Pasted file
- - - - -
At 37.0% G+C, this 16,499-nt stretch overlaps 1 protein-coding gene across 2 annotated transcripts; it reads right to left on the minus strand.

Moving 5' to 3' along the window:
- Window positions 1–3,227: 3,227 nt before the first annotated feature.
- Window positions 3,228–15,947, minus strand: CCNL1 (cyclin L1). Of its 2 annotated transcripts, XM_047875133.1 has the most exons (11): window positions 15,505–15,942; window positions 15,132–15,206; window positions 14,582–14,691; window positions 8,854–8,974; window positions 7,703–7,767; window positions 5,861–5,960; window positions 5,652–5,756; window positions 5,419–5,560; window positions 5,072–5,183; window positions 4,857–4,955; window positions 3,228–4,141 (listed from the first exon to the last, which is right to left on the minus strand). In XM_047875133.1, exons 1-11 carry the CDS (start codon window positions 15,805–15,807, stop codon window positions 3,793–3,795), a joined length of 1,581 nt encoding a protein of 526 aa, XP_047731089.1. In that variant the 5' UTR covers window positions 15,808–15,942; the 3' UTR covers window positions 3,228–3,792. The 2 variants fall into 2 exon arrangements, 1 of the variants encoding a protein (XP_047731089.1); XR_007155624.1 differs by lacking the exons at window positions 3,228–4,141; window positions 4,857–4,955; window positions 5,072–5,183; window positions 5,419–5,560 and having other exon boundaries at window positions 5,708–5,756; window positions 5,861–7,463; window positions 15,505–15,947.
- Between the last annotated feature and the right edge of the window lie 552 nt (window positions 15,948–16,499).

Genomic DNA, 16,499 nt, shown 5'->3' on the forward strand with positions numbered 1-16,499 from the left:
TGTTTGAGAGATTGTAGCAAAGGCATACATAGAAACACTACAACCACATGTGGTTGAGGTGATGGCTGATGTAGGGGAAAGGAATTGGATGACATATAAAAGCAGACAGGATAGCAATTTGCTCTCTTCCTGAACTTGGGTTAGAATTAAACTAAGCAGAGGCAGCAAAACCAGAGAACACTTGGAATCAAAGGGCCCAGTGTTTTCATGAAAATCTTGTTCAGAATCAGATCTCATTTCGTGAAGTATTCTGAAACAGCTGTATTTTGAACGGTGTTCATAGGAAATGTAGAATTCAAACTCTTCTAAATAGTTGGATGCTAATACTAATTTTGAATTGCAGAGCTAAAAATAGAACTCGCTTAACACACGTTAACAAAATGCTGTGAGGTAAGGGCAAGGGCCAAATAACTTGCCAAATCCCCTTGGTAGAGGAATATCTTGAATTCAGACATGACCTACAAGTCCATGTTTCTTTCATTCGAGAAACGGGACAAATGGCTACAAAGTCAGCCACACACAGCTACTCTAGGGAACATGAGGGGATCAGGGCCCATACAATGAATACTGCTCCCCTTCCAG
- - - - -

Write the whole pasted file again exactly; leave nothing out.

At 37.0% G+C, this 16,499-nt stretch overlaps 1 protein-coding gene across 2 annotated transcripts; it reads right to left on the minus strand.

Moving 5' to 3' along the window:
- Window positions 1–3,227: 3,227 nt before the first annotated feature.
- Window positions 3,228–15,947, minus strand: CCNL1 (cyclin L1). Of its 2 annotated transcripts, XM_047875133.1 has the most exons (11): window positions 15,505–15,942; window positions 15,132–15,206; window positions 14,582–14,691; window positions 8,854–8,974; window positions 7,703–7,767; window positions 5,861–5,960; window positions 5,652–5,756; window positions 5,419–5,560; window positions 5,072–5,183; window positions 4,857–4,955; window positions 3,228–4,141 (listed from the first exon to the last, which is right to left on the minus strand). In XM_047875133.1, exons 1-11 carry the CDS (start codon window positions 15,805–15,807, stop codon window positions 3,793–3,795), a joined length of 1,581 nt encoding a protein of 526 aa, XP_047731089.1. In that variant the 5' UTR covers window positions 15,808–15,942; the 3' UTR covers window positions 3,228–3,792. The 2 variants fall into 2 exon arrangements, 1 of the variants encoding a protein (XP_047731089.1); XR_007155624.1 differs by lacking the exons at window positions 3,228–4,141; window positions 4,857–4,955; window positions 5,072–5,183; window positions 5,419–5,560 and having other exon boundaries at window positions 5,708–5,756; window positions 5,861–7,463; window positions 15,505–15,947.
- Between the last annotated feature and the right edge of the window lie 552 nt (window positions 15,948–16,499).

Genomic DNA, 16,499 nt, shown 5'->3' on the forward strand with positions numbered 1-16,499 from the left:
TGTTTGAGAGATTGTAGCAAAGGCATACATAGAAACACTACAACCACATGTGGTTGAGGTGATGGCTGATGTAGGGGAAAGGAATTGGATGACATATAAAAGCAGACAGGATAGCAATTTGCTCTCTTCCTGAACTTGGGTTAGAATTAAACTAAGCAGAGGCAGCAAAACCAGAGAACACTTGGAATCAAAGGGCCCAGTGTTTTCATGAAAATCTTGTTCAGAATCAGATCTCATTTCGTGAAGTATTCTGAAACAGCTGTATTTTGAACGGTGTTCATAGGAAATGTAGAATTCAAACTCTTCTAAATAGTTGGATGCTAATACTAATTTTGAATTGCAGAGCTAAAAATAGAACTCGCTTAACACACGTTAACAAAATGCTGTGAGGTAAGGGCAAGGGCCAAATAACTTGCCAAATCCCCTTGGTAGAGGAATATCTTGAATTCAGACATGACCTACAAGTCCATGTTTCTTTCATTCGAGAAACGGGACAAATGGCTACAAAGTCAGCCACACACAGCTACTCTAGGGAACATGAGGGGATCAGGGCCCATACAATGAATACTGCTCCCCTTCCAG